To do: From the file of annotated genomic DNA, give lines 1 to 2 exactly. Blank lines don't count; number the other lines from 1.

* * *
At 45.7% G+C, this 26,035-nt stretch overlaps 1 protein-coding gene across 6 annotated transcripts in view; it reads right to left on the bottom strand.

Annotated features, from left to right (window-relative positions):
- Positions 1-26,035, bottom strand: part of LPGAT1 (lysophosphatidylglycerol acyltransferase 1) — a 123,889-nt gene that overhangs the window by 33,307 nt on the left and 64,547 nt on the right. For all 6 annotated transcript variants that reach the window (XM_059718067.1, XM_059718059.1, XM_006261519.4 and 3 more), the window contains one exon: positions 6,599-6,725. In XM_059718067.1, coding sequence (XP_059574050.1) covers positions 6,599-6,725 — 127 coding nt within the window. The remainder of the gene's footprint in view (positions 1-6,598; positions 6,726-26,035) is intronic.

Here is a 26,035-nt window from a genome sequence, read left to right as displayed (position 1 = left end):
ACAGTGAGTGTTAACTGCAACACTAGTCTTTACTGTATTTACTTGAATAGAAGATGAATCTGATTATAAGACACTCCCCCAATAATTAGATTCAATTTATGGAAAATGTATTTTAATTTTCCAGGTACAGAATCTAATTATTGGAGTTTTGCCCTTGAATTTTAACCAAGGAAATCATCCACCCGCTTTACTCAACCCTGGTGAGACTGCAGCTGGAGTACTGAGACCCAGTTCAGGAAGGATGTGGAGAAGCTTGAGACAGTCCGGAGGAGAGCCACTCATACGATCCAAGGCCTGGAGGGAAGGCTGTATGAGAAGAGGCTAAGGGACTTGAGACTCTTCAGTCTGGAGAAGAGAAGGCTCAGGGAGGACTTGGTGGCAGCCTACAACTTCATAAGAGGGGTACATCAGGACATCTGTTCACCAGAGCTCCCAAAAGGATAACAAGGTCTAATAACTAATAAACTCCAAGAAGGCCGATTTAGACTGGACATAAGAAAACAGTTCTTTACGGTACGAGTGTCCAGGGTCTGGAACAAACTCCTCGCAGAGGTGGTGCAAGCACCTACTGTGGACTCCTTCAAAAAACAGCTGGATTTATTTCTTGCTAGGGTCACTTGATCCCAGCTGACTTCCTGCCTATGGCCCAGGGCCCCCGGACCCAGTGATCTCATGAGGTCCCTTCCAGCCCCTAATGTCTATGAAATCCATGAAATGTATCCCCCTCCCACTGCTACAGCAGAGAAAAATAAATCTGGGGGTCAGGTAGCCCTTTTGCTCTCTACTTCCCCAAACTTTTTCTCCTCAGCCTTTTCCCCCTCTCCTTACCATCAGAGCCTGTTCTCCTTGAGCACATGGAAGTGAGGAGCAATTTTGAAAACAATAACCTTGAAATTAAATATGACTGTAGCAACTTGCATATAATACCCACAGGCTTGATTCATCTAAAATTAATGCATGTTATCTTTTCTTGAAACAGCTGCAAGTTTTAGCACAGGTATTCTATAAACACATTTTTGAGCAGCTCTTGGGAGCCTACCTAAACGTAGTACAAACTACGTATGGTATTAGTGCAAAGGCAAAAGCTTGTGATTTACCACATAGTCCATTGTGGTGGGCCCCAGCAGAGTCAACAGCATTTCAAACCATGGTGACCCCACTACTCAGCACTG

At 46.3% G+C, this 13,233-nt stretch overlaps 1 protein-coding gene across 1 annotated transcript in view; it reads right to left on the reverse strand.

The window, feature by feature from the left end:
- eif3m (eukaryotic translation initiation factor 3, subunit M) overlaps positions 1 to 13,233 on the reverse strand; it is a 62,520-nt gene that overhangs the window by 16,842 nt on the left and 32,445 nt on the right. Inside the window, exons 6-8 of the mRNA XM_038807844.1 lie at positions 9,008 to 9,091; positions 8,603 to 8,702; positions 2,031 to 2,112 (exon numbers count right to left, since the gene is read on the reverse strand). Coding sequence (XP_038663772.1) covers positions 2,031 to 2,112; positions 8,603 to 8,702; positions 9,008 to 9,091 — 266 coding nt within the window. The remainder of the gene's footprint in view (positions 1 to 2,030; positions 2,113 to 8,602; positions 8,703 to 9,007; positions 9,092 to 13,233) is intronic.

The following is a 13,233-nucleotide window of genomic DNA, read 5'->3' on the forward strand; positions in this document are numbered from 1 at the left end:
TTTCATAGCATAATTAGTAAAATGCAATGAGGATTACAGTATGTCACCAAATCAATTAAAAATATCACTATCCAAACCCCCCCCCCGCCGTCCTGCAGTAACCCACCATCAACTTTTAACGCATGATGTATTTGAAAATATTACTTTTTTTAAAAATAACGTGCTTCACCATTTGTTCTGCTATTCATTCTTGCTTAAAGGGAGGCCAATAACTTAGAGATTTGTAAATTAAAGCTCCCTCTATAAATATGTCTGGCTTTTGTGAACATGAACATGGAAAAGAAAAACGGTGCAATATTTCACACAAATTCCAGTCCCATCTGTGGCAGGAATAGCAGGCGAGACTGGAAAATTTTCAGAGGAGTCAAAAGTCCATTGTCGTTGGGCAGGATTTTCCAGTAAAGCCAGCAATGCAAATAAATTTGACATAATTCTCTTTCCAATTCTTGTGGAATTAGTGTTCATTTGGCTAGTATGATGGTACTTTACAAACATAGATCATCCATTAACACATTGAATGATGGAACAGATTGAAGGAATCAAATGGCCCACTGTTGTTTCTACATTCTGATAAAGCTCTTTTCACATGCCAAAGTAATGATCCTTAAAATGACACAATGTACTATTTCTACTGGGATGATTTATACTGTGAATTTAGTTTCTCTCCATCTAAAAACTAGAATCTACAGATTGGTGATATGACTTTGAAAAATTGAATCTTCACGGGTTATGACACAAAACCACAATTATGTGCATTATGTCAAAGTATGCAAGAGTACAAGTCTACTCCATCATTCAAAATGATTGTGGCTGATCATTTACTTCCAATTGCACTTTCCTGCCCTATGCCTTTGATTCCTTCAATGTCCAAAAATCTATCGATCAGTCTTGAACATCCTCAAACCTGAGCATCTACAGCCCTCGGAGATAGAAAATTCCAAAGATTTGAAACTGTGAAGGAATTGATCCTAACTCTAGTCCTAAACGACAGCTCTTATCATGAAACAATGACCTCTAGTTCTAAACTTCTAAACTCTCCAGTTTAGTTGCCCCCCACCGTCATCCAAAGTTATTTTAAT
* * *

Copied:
At 45.7% G+C, this 26,035-nt stretch overlaps 1 protein-coding gene across 6 annotated transcripts in view; it reads right to left on the bottom strand.

Annotated features, from left to right (window-relative positions):